One of the fastest, and prettiest, flying boats of the 1930’s. The H-470 resulted from a 1934 Ministère de l’Air specification for a commercial mail carrier/airliner suitable for use over the South Atlantic, the Dakar-Natal route. Exceptional care was taken in its development in order to obtain the highest possible aerodynamic efficiency and it showed. The prototype maiden flight took place in the summer of 1936 and proved particularly successful. This prototype was lost soon after, but not before it proved the soundness of the design. Five production H-470’s were ordered by Air France. The World situation then interfered and the five were impressed by the French Navy. Armed by the Navy, they turned into long-range maritime recon aircraft. They served in that role until 1943 when problems with spare supplies condemned the survivors to the scrape yard.
They sure were mighty sleek things, even with the addition of military draggy equipment. Of note its characteristic 4 tandem mounted Hispano-Suiza 12Y engines and the cooling radiators placed in nacelles under them.
The S.10/S.11/S.12 family was the French versions of the Arado Ar 396 advanced trainer. The Société Industrielle Pour l’Aéronautique (SIPA) had been producing under licence the previous Ar 96 for the Luftwaffe during WW2, being it successor, the Ar 396 was the logical next step. At the end of the war it became the French company’s first post-war product.
The S.12 was an all-metal production variant produced after the “composite-built” S.10/S.11’s. The S.121 that followed being a light-weight development of the S.12 in which the steel centre fuselage was supplanted by one of light alloy.
The SIPA’s cried out loud their German (and Arado) heritage. In this photo the garishly painted S.121 (F-BLKH / F-WLKH) operated by the Salis Collection. Regrettably, it crashed in 1978 and only some sad remains still stand in the Deutche Technikmuseum.
The truly distinctive “rounded off” triangular passenger windows of the iconic Caravelle. The idea behind this peculiar design was that aircraft passengers generally look down most of the time from the cabin windows. So why not give them only what they want? Not a question of stinginess: the reduced area of metal removed from the fuselage to accommodate the window aided in preserving the strength of the pressurised body….., shades of the DH Comet disaster.
A SAS Caravelle from an idem, I guess.
Conceived in the early 1930’s, the little-known Charpentier C1 was an experimental flying wing trimotor (3 x 100CV Hispano-Suiza 6Pa). The unique prototype was built by the Société des Avions Caudron under a contract from Jean Charpentier. C1’s first steps in 1933 ended badly when it was damaged during high speed rolling test. Rebuilt later, it tried again in 1935… to be destroyed during its first flight attempt. After that the whole project disolved in the wind.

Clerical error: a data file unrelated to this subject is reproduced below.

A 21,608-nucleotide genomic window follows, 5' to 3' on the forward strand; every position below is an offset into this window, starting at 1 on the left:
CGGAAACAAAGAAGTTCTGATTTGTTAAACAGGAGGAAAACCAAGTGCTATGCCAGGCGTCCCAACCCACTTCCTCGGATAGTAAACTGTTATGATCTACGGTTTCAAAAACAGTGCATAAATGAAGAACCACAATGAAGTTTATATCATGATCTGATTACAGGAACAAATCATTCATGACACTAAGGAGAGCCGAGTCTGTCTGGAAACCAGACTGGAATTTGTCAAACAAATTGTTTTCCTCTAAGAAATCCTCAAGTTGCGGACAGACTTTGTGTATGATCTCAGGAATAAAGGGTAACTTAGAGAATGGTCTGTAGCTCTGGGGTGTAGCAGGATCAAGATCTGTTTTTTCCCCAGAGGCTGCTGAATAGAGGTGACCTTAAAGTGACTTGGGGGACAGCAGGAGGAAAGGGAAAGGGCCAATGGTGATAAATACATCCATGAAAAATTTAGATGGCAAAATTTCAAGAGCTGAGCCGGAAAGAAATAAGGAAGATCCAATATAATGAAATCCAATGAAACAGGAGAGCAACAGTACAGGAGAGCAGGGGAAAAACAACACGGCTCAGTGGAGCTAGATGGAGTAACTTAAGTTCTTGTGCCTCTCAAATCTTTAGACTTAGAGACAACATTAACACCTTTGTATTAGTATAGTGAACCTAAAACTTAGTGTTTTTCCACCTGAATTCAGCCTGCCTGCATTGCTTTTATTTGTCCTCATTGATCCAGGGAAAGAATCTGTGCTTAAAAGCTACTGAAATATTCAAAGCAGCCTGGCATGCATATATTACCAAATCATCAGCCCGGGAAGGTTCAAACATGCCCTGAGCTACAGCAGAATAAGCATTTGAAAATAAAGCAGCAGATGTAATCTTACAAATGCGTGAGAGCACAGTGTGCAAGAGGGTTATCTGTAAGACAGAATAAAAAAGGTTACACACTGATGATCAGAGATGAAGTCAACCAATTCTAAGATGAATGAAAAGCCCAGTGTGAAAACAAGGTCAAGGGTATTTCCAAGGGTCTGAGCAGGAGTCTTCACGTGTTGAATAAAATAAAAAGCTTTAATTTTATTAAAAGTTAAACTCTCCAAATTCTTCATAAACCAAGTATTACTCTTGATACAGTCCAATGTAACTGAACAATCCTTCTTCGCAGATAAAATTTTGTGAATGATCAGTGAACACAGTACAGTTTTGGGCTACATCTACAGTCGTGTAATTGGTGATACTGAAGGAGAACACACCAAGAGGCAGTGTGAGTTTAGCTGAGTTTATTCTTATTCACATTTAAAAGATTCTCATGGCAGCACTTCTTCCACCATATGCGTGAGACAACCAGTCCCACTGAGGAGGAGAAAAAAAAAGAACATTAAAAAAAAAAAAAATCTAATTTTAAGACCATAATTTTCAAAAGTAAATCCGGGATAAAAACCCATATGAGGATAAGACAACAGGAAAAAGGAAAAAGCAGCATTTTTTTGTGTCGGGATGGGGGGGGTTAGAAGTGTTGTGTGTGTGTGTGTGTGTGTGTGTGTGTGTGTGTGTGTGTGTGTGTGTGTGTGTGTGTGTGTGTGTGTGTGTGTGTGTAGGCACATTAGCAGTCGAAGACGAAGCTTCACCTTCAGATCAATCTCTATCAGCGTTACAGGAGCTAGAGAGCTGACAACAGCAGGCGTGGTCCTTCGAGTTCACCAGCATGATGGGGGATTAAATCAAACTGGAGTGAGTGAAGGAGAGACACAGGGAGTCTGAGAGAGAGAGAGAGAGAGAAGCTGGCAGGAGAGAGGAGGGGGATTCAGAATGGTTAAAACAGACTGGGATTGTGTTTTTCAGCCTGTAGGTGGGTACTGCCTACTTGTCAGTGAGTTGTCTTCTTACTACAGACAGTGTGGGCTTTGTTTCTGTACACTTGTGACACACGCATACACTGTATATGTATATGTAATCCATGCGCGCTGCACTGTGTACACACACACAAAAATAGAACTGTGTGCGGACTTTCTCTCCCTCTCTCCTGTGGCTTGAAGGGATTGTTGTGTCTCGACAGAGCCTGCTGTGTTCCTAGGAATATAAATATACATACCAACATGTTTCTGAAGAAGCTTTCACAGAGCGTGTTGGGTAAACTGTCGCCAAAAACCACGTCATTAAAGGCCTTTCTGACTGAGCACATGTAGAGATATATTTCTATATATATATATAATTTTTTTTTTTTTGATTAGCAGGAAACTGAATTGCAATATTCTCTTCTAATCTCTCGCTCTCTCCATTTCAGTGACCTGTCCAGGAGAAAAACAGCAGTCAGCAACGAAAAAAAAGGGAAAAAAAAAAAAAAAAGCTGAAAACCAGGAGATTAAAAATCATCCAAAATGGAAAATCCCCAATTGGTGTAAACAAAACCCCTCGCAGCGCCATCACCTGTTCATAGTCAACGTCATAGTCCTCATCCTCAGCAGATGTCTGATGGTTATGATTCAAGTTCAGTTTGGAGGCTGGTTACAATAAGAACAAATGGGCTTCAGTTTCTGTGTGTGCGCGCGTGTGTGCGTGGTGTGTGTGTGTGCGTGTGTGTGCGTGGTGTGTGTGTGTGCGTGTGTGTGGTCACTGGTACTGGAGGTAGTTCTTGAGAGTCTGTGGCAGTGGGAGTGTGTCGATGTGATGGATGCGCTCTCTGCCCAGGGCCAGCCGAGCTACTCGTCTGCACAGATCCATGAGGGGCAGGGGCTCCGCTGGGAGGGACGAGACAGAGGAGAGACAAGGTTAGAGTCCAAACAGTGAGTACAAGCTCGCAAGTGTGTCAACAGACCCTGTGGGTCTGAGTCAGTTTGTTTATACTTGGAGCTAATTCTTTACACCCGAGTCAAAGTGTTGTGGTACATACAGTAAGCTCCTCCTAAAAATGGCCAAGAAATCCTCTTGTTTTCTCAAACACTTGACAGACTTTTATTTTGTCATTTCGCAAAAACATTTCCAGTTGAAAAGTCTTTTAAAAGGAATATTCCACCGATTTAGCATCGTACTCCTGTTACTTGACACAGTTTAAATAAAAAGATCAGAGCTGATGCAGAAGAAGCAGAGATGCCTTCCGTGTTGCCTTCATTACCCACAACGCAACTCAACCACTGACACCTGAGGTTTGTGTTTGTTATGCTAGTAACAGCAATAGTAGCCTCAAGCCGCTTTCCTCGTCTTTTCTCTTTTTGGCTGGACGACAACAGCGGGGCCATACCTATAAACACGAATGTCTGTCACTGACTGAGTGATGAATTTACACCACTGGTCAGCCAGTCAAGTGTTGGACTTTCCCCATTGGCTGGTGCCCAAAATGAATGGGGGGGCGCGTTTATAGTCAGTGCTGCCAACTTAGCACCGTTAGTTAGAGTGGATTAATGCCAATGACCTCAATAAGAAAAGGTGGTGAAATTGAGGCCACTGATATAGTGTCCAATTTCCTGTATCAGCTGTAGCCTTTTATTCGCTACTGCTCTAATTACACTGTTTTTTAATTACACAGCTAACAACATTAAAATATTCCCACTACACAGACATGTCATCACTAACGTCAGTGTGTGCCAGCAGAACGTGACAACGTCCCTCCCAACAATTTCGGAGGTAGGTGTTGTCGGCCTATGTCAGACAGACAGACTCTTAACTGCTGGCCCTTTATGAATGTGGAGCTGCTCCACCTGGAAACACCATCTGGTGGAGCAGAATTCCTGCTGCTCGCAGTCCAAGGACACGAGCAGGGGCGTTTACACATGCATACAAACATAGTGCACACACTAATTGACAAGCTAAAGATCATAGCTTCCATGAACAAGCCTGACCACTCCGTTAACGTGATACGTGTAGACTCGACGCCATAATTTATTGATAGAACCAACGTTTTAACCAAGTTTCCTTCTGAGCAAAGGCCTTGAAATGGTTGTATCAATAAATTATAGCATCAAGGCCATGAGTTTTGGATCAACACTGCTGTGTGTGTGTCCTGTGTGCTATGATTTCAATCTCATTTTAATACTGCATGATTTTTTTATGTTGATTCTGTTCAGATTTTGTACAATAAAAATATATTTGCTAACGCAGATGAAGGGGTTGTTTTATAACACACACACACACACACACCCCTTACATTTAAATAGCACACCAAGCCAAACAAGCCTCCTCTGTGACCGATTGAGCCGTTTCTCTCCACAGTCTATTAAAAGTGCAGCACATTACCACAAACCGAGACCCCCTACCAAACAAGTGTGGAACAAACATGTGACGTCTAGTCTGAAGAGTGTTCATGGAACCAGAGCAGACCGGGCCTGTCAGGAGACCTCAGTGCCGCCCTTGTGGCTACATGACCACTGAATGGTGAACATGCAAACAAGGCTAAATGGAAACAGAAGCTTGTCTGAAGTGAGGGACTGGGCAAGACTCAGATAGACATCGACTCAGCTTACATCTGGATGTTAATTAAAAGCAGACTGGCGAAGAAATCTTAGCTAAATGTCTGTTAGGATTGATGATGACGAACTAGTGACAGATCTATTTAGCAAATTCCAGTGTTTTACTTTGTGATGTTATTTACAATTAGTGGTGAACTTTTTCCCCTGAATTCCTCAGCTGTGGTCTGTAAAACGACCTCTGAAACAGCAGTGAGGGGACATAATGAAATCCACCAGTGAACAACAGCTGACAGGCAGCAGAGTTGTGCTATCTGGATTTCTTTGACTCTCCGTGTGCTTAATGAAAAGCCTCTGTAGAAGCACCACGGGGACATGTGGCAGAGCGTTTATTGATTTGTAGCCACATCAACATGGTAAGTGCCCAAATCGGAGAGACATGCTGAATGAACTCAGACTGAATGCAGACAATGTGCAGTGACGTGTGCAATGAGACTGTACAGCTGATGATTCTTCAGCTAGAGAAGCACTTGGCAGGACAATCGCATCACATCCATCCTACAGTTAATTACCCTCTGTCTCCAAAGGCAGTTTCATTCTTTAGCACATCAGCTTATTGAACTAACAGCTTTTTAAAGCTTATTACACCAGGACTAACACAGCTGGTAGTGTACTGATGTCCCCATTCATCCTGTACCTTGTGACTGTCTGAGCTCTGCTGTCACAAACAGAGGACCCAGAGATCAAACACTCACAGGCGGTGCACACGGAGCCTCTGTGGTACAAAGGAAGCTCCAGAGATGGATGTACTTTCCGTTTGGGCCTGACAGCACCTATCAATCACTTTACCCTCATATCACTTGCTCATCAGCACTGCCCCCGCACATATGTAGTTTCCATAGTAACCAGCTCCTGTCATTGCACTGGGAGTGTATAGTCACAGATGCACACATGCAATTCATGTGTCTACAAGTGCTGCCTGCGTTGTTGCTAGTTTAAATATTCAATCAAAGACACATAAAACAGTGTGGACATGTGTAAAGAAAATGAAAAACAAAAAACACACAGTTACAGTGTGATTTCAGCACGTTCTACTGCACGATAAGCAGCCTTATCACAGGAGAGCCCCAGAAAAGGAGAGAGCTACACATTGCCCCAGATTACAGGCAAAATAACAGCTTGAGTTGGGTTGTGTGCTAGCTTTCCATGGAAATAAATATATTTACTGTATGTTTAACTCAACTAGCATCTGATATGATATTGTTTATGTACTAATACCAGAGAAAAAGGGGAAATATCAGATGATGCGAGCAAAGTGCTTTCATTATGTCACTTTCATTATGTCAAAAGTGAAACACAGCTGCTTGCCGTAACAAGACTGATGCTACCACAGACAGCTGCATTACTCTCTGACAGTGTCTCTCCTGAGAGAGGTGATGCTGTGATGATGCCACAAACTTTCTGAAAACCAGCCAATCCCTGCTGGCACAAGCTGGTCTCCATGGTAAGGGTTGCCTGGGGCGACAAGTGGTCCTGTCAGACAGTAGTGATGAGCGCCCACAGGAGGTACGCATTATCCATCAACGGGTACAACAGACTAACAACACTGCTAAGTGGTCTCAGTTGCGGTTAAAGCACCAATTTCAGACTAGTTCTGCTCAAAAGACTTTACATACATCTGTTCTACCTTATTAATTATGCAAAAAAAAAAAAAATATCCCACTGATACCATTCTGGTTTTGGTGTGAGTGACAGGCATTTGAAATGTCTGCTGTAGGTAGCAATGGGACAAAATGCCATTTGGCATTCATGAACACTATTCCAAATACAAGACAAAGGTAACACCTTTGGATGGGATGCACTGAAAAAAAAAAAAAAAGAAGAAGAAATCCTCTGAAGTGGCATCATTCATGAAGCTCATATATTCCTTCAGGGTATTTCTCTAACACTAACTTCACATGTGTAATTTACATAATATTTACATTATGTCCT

The top photo gives only a poor idea of the sheer beauty of this aircraft, but gladly model maker Stéphane Guerrero’s recreated it in this wonderful model.
Representatives examples of the seaplane of them main contenders in The Great War. The German won, of course, in this stupendous artwork.
By the way, the FF.39 lacks two pairs of interplane struts.
The Grognard I was conceived in the late 1940s as a single-seat ground attack aircraft. Its design embodied several novel and quite radical features, specially at the time of its appearance.Two of them took the Grognard I apart, namely its drastic 47˚ swept wing design and its engine configuration: two RR Nene jet engines, staggered one above the other, in the rear of a very bulky fuselage. The Grognard I flew for the first time on April, 1950. The concept was evolved further into a vastly modified second prototype, the Grognard II. Neither of the two had any luck; both had their development stopped due to some technical problems and changes on Armée de l’Air operational policies. After that they served as armament testbeds.
This photo does real justice to this French fantasy. That nose affair with its “birdcage” cockpit does the trick to me.
Flown for the first time on January, 1949, the Armagnac was designed for the Air France company as a large long range four-engined airliner. France, like other countries, harbored after WW2 the understandable dream of a French airliner flagship. Sadly, tests soon showed its serious technical shortcomings: disappointing performance, overweight and lack range. In view of those problems, the French national carrier refused to accept them. The first production aircraft was completed in Dec, 1950, but without its prime customer, only 8 (plus the prototype) of the proposed 15 machines were completed. They were operated for a brief time by a pair of second-line French carriers.
The Armagnac’s four American 3,500hp P&W R4360 Wasp Majors engines must have hurt the French pride badly; there were no indigenous engines of that power available. They look also quite tiny here -they sure weren’t- compared with the Armagnac’s generous fuselage size. Its roomy passenger cabin was one the main selling ppints of the design and a prelude of the things to come. Very pretty things they were, in my humble opinion.